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Dell Needs a Convergence Device Strategy Badly

Posted on Wednesday, Oct 17th 2007

According to a recent Forrester report, 1 billion PCs will be in use by 2008 and 2 billion PCs by 2015. A beneficiary of this market is Dell, which is the No.2 vendor in the PC market with a 16.1% market share (IDC, Q2 2007). However, a majority of the next billion PCs will likely be convergence devices and as I have said before, Dell needs to come up with a convergence device strategy to be a true beneficiary. As it stands, I haven’t seen one yet.

Dell (NasdaqGS:DELL), for long, had been a darling of Wall Street, but fell out of favor as its direct selling model became commodity. Its business is organized in the geographic segments, Americas; Europe, Middle East and Africa (EMEA), and Asia Pacific-Japan (APJ). Its products and services are organized under its core products of Desktop PCs, Mobility, Software & Peripherals, Servers & Networking, Enhanced Services, and Storage. It is the No. 4 vendor in the total disk storage systems market with 9.8% share and in the server systems market with 11.6%.

Earlier in January, Michael Dell, the founder of the company, returned as CEO replacing Kevin Rollins, under whose stewardship, the company has floundered.

Following this, in April, Dell exited the stagnant handheld market and stopped selling its Axim PDAs. The PDA market has moved to smartphones, a harbinger to the broader convergence trend, and Dell’s Axim line has not kept up.

In the PC market, where Dell lost its position as the top vendor to HP last year, it is coming to terms with the changes in buying behavior. Diversifying from its direct sales approach, it has started selling its PCs at Walmart stores. It also plans to sell through Sam’s Clubs in North and South America, Bic Camera Inc. of Japan and Carphone. To target the next billion PC customers, 775 million of which will be from Brazil, Russia, India, and China as per the, Dell has opened factories in Brazil and India.

On the product side, there haven’t been any breakthrough innovations. It has introduced the ultra-thin portable notebook, the XPSTM M1330, and its new Inspiron notebooks feature mobile broadband, built-in webcams, and more color options. There has been some supply chain issues to tackle on this line.

In July, Dell acquired SilverBack Technologies, Inc., a service delivery platform provider for remote monitoring and management of IT infrastructure. This acquisition would likely help with Dell’s own customer service which had developed a horrendous reputation. In August, Dell acquired ASAP Software, a leading software solutions and licensing services provider for $340 million. It continued its acquisition spree with Zing Systems Inc., a provider of streaming audio technology, to continue its efforts in the consumer market. This quarter, Dell’s announcements have included Unified Communications partnerships with Nortel and Microsoft.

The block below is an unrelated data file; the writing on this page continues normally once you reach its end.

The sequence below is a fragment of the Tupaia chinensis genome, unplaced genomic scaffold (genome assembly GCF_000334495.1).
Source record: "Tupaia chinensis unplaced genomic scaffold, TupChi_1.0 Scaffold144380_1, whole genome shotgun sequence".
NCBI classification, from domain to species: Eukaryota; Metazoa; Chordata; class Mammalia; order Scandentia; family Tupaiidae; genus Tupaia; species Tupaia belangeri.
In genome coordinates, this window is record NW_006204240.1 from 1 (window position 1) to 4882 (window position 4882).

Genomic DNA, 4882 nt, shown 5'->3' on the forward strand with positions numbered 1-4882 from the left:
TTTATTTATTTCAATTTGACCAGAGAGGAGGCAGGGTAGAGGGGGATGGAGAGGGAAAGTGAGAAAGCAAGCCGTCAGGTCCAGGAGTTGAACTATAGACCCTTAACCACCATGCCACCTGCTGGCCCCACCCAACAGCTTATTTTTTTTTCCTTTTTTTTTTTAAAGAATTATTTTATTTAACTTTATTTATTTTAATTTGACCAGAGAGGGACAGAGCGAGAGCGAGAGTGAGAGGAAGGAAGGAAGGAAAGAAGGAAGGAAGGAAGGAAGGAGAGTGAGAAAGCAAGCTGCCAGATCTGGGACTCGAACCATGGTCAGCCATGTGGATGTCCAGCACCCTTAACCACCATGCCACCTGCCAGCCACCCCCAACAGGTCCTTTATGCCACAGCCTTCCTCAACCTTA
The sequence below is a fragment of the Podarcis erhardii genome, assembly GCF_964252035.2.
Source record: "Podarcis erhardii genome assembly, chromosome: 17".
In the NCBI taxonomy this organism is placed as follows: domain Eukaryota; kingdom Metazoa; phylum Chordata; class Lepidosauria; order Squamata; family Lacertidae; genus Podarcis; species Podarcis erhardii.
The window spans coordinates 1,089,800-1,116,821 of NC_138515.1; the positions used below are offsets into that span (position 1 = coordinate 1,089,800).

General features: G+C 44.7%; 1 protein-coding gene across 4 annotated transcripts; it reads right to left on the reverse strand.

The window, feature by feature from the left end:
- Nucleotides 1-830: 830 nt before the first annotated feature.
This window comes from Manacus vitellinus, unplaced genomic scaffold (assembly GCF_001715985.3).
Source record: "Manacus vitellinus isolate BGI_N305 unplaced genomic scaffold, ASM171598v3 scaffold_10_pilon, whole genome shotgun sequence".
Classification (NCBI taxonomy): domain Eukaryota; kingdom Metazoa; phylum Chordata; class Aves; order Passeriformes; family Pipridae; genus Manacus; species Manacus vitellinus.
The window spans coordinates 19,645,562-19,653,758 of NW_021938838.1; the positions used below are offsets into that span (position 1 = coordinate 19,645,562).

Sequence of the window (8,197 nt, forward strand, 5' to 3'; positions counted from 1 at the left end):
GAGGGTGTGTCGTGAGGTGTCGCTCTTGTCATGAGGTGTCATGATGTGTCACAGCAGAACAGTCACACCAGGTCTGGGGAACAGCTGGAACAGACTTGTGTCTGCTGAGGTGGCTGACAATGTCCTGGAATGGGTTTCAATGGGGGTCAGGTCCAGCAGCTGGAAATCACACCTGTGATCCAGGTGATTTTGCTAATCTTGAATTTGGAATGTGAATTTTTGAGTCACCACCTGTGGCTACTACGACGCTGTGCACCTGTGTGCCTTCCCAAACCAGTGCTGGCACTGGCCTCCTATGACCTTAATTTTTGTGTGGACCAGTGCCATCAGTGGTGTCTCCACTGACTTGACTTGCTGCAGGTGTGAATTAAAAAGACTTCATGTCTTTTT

Clearly, Michael Dell has a lot of cleaning up to do. The Unified Communications strategy is interesting to salvage Dell’s position in the enterprise. What concerns me, however, is the lack of a Convergence Device strategy, especially, the lack of expertise building in the cellular phone business. I had thought that Dell would make a bid for Palm. They can still do that, as Palm engineers its own turnaround. But the overall strategy void is of supreme concern.

On the financial front, for Q2 fiscal 2008, Dell reported preliminary revenue of $14.8 billion, up from $14.6 billion in Q1, fiscal 2008. Operating income was $896 million and EPS was $0.32. Server revenue was $1.6 billion. Storage revenues were $0.6 billion, a sequential increase of 20% from $0.5 billion in Q1. Revenue from mobility products decreased to $3.9 billion, from $4 billion in Q1. Desktop revenue increased to $5.0 billion from $4.9 billion in Q1. Enhanced services revenue was $1.3 billion and software and peripherals revenue was $2.4 billion, up from $2.3 billion in the previous quarter.

Dell hasn’t filed any financial reports since last year following the SEC’s investigation. It will be restating its financial statements for fiscal 2003, 2004, 2005 and 2006. It is expected to file its 2007 fiscal year report in November. Its stock is trading around $28 after touching a 52-week high of $29.61 in July. Its market cap is around $62.8 billion.

If you compare that with RIMM, one of the stars of the convergence device movement, you would find a market cap that is almost equivalent, on a revenue that is dramatically lower. RIMM’s revenue is only $3 Billion.

So what are all those factories in Brazil and India going to produce, Michael, if they don’t produce Convergence Devices?

Dell Inc. (DELL)

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Good points regarding Dell. I would also say that Dell has strayed from having a clear customer value proposition. The message has become muddied in the past few years which has gone from “Easy as Dell” to “I don’t know what the heck they do for me as a customer.”

This has lead them to create an operating model that doesn’t deliver any clear customer value but instead looks a lot like everyone else’s.

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